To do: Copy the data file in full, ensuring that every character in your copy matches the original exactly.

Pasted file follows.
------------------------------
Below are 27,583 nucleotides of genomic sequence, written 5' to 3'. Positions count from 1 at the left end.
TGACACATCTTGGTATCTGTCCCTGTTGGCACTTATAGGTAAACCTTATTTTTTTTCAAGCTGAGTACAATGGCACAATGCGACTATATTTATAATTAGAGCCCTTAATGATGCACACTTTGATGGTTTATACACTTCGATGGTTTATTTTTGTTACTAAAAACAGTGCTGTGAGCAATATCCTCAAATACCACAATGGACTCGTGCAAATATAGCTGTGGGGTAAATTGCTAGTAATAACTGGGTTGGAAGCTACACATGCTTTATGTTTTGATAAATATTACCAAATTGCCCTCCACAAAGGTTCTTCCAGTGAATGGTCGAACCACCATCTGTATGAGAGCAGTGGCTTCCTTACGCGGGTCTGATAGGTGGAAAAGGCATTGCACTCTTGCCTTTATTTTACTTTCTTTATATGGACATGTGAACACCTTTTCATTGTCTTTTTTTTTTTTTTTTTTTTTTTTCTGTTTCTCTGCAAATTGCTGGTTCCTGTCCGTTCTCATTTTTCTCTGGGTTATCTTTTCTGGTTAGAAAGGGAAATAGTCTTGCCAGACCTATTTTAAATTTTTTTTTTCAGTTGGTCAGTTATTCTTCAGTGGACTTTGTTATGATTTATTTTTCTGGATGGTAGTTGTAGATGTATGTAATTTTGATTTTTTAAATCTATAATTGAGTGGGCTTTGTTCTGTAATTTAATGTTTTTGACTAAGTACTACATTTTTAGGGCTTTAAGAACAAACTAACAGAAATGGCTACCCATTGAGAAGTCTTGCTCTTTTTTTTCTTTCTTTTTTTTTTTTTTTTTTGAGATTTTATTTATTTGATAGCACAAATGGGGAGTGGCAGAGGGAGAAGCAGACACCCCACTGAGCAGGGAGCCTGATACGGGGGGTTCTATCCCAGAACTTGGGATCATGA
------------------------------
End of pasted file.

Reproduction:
Below are 27,583 nucleotides of genomic sequence, written 5' to 3'. Positions count from 1 at the left end.
TGACACATCTTGGTATCTGTCCCTGTTGGCACTTATAGGTAAACCTTATTTTTTTTCAAGCTGAGTACAATGGCACAATGCGACTATATTTATAATTAGAGCCCTTAATGATGCACACTTTGATGGTTTATACACTTCGATGGTTTATTTTTGTTACTAAAAACAGTGCTGTGAGCAATATCCTCAAATACCACAATGGACTCGTGCAAATATAGCTGTGGGGTAAATTGCTAGTAATAACTGGGTTGGAAGCTACACATGCTTTATGTTTTGATAAATATTACCAAATTGCCCTCCACAAAGGTTCTTCCAGTGAATGGTCGAACCACCATCTGTATGAGAGCAGTGGCTTCCTTACGCGGGTCTGATAGGTGGAAAAGGCATTGCACTCTTGCCTTTATTTTACTTTCTTTATATGGACATGTGAACACCTTTTCATTGTCTTTTTTTTTTTTTTTTTTTTTTTTCTGTTTCTCTGCAAATTGCTGGTTCCTGTCCGTTCTCATTTTTCTCTGGGTTATCTTTTCTGGTTAGAAAGGGAAATAGTCTTGCCAGACCTATTTTAAATTTTTTTTTTCAGTTGGTCAGTTATTCTTCAGTGGACTTTGTTATGATTTATTTTTCTGGATGGTAGTTGTAGATGTATGTAATTTTGATTTTTTAAATCTATAATTGAGTGGGCTTTGTTCTGTAATTTAATGTTTTTGACTAAGTACTACATTTTTAGGGCTTTAAGAACAAACTAACAGAAATGGCTACCCATTGAGAAGTCTTGCTCTTTTTTTTCTTTCTTTTTTTTTTTTTTTTTTGAGATTTTATTTATTTGATAGCACAAATGGGGAGTGGCAGAGGGAGAAGCAGACACCCCACTGAGCAGGGAGCCTGATACGGGGGGTTCTATCCCAGAACTTGGGATCATGA